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Peasants’ Struggle for Land in China

MARGINALIZED COMMUNITIES AND ACCESS TO JUSTICE, pp. 136-160, Yash Ghai and Jill Cottrell, eds., Routledge, 2009

Posted: 25 Mar 2010  

Eva Pils

The Dickson Poon School of Law, King's College London, Dickson Poon Transnational Law Institute

Date Written: February 2009

Abstract

Tens of millions of Chinese peasants have been affected by the loss of their land in the past two decades. This has given rise to many disputes, which in many cases have culminated in physical resistance to land takings and evictions. Wrongful takings have been among the factors preventing the development of a sound law on land tenure and property rights. The principal cause of the phenomenon of land grabs is China’s rapid urbanization, estimated to see the migration of hundreds of millions more Chinese people into urban areas within the next few decades. To handle the land disputes in rural China is an important challenge faced by Chinese society. If they are not handled well, the resulting protests may ultimately lead to major social and political upheaval. This paper provides a brief overview of China’s land rights and land tenure system, and of the legal status of its peasants today. It describes how expropriations happen in rural China, and describes avenues of redress and forms of protest and resistance chosen by the peasants in such cases. Increasingly explicit defiance of the written law that provides a basis for land grabs underlines the urgent need for fundamental changes of the current property regime.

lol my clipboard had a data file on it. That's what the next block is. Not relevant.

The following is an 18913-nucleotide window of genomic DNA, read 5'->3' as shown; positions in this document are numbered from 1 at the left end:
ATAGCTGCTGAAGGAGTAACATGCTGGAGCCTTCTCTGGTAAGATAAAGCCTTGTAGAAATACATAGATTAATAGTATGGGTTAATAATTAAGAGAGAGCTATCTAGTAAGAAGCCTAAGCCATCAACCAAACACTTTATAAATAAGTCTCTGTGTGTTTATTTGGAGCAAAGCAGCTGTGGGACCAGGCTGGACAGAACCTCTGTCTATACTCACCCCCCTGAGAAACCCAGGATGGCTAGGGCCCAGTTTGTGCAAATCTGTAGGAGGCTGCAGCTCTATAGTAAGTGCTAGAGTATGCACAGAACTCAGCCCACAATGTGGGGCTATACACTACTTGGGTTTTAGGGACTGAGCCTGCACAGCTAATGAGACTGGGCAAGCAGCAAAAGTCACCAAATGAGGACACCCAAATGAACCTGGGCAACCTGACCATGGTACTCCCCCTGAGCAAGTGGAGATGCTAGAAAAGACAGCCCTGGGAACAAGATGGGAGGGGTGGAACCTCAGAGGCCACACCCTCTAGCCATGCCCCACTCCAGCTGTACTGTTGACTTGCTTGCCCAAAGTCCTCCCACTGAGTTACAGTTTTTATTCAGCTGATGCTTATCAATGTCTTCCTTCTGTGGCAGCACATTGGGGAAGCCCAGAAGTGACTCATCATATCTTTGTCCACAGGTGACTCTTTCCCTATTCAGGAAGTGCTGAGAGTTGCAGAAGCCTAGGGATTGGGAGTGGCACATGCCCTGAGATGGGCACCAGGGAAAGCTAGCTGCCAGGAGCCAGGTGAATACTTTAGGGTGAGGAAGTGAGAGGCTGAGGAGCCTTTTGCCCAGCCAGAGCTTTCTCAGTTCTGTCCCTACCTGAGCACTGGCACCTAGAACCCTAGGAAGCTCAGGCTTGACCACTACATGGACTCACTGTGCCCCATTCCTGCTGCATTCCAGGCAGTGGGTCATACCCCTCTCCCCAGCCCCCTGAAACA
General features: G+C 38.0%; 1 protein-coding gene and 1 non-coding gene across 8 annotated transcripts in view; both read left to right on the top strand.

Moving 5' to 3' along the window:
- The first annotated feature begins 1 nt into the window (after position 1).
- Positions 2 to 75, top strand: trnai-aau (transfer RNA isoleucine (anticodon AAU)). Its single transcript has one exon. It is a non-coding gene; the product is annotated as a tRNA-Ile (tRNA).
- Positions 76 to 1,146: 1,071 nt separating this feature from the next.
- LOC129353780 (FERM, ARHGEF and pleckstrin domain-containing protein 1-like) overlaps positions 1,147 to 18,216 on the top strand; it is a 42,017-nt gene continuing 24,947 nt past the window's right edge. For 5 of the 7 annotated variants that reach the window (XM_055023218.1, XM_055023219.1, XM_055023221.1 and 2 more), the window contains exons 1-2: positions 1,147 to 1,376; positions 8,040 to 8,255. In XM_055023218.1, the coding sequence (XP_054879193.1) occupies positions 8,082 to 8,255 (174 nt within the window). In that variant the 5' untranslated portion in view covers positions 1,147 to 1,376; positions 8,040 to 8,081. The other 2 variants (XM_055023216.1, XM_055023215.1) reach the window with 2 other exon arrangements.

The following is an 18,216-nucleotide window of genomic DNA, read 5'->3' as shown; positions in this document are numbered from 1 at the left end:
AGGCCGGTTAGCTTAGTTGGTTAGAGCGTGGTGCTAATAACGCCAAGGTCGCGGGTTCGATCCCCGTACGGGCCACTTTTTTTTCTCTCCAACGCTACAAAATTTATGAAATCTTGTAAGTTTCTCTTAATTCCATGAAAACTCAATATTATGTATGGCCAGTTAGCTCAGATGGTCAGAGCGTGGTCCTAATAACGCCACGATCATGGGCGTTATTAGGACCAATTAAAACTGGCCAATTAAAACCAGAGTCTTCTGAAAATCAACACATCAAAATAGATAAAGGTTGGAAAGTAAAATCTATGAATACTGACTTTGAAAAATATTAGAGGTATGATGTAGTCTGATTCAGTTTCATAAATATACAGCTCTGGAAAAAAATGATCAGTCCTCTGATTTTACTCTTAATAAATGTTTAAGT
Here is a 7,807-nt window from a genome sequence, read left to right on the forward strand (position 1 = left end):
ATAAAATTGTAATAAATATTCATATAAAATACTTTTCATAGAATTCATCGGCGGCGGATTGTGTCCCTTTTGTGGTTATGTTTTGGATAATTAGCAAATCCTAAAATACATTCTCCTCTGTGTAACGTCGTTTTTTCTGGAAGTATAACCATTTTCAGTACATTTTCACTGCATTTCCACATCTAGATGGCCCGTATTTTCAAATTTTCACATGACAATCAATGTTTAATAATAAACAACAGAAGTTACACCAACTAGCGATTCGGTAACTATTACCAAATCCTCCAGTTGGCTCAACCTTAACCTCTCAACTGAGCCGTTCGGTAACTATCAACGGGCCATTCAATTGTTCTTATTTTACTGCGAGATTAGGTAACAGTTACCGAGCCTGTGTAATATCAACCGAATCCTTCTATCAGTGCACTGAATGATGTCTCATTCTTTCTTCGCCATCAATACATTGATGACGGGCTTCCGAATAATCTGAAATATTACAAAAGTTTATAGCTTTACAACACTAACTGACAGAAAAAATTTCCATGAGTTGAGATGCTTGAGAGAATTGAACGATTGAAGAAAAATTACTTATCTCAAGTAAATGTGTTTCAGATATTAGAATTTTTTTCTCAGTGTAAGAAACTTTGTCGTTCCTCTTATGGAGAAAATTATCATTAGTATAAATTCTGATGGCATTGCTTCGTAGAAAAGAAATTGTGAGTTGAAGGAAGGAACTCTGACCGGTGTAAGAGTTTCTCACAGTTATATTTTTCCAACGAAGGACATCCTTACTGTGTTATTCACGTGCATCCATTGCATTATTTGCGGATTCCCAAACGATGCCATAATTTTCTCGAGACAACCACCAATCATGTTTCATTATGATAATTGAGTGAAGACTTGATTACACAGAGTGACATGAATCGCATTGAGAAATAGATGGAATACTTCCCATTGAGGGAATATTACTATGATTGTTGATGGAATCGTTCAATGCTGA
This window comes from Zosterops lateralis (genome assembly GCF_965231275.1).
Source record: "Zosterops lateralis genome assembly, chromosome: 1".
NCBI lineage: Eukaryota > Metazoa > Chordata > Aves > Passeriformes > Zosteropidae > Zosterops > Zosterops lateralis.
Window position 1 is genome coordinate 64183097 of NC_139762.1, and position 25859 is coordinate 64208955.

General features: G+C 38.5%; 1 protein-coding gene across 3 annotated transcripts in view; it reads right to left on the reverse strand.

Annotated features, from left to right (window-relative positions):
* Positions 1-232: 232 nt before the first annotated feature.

Suggested Citation

Pils, Eva, Peasants’ Struggle for Land in China (February 2009). MARGINALIZED COMMUNITIES AND ACCESS TO JUSTICE, pp. 136-160, Yash Ghai and Jill Cottrell, eds., Routledge, 2009. Available at SSRN: https://ssrn.com/abstract=1563932

Eva Pils (Contact Author)

The Dickson Poon School of Law, King's College London, Dickson Poon Transnational Law Institute ( email )

Somerset House East Wing
Strand
London, WC2R 2LS
United Kingdom

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